News and Updates
February 7, 2018

February 28th Is Pink Shirt Day

Join schools across BC in support of the anti-bullying movement

February 28th, 2018 is Pink Shirt Day. Wear pink on February 28th and join schools across BC in support of the anti-bullying movement! The theme for Pink Shirt Day this year is cyberbullying. You can learn more about cyberbullying on the Pink Shirt Day website, on the ERASE Bullying website, and on the MediaSmarts website.

There are many opportunities for schools to create positive learning environments for students. Consider incorporating anti-bullying and positive mental health programming into the formal and informal curriculum at your school or during extracurricular time. To support your participation in this important day, please see below for a list of anti-bullying and positive mental health resources for use in the school environment:

ERASE Bullying is a comprehensive and multipronged approach to promoting positive mental health and wellness, and to prevent bullying and violent behaviour in schools. The strategy includes a coordinated approach involving schools, families, and community partners. The website provides parents and students with helpful tips and advice on how to address bullying and includes a confidential online reporting tool for youth to report bullying.

The WITS Program brings schools, families and communities together to create responsive environments that help children deal with bullying and peer victimization. There are two components: the WITS Primary Program (Kindergarten to Grade 3) and the WITS LEADS Program (Grades 4 to 6).

The JCSH Positive Mental Health Toolkit is an online resource that promotes positive mental health practices and perspectives within a school environment. The toolkit is designed to help schools and communities apply their strengths to foster positive growth and development of children and youth.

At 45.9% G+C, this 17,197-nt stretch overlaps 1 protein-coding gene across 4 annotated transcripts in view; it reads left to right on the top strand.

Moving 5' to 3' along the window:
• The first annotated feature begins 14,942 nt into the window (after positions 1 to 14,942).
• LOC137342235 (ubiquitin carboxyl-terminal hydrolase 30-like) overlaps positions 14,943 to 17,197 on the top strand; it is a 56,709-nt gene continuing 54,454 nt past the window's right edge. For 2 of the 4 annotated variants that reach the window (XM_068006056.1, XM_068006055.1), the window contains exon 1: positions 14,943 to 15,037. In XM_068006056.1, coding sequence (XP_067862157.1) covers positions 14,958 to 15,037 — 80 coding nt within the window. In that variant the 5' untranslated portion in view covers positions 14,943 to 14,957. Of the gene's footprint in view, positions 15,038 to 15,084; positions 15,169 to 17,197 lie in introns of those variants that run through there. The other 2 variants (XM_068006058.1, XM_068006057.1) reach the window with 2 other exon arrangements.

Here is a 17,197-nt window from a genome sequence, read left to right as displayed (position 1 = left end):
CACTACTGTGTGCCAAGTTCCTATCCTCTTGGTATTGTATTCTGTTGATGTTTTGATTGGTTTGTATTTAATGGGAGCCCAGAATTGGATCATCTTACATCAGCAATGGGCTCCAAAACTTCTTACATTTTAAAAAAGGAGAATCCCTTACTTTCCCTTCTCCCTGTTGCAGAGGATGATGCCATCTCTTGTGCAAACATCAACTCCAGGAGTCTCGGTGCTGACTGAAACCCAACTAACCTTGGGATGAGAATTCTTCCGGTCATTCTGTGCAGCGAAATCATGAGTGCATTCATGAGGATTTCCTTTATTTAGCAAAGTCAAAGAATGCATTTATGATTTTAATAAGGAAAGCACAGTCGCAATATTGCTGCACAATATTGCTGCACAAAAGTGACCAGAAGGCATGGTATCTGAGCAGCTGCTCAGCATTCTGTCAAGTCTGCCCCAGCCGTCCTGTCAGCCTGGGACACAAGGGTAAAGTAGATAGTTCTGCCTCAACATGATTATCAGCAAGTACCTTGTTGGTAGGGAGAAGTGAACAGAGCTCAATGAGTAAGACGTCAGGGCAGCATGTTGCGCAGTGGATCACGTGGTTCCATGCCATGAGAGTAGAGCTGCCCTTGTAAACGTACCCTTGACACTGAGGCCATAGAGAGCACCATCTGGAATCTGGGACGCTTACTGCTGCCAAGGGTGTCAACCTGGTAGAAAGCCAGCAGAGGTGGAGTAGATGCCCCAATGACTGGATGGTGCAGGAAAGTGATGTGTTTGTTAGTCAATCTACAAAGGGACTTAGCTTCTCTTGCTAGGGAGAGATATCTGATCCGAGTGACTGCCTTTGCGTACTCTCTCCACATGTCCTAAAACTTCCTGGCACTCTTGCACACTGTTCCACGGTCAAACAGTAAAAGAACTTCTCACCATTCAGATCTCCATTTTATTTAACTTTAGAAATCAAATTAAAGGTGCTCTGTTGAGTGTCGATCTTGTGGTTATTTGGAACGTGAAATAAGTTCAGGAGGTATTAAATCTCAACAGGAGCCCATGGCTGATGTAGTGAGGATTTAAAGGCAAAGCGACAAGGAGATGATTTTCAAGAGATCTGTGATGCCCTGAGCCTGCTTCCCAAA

RespectED: Beyond the Hurt is a Canadian Red Cross youth-facilitated program targeted at bullying and harassment prevention among children aged 11 and over.

 is an empowerment program where facilitators offer skills for choosing healthy relationships, strategies to prevent bullying and harassment and techniques for de-escalating verbal, physical and emotional violence. Most importantly, the program cultivates empowerment, self-determination, critical thinking and self-esteem in children and youth.

Additional anti-bullying and positive mental health resources are available on the Healthy Schools BC website.

Wear pink on February 28th and encourage your school community to do the same. Click here for information on ways you can participate in Pink Shirt Day. Follow Pink Shirt Day on Instagram, on Twitter, and on Facebook and use the #PinkShirtDay hashtag on social media to share your stories and photos if your classroom or school participates in Pink Shirt Day this year.

You can find out more about Pink Shirt Day here.

February 7, 2018

DASH BC Announcement

New Executive Director for DASH BC

The Directorate of Agencies for School Health (DASH BC) Board of Directors is pleased to announce that Faye Willick has accepted the position of Executive Director at DASH BC.

Faye will be leading the DASH BC team and actively engaging with funders and partners as she familiarizes herself with the work that DASH BC does across the province.

Faye comes to DASH BC with a wealth of knowledge and experience that spans various sectors, including education, health, and business. Her academic background consists of a Bachelor of Education (B.Ed) along with a Master in Business Administration (MBA). The trajectory of her career path has taken her from being a secondary school physical education teacher focusing on lifelong health and well-being, to a college instructor, to management and administrative roles, to consultation roles, and finally to a business owner.

Through her various roles and careers, Faye has gained extensive experience with program planning, design, and implementation, strategic planning, policy development, financial management, human resource management, and board governance. Faye values relationships and collaboration and has had numerous opportunities to form partnerships with various stakeholders including the government, First Nations, non-profit organization, and many others. She has also had experience working within the health sector on various projects and initiatives, specifically with Northern Health and Interior Health.

Faye’s values, along with her passions for student success, health and well-being, and quality improvement align well with those of DASH BC.

As of February 6th, 2018, Faye can be reached at the DASH BC offices at 604-681-0600.

Please help us in welcoming Faye to the DASH BC in the role of Executive Director.

February 7, 2018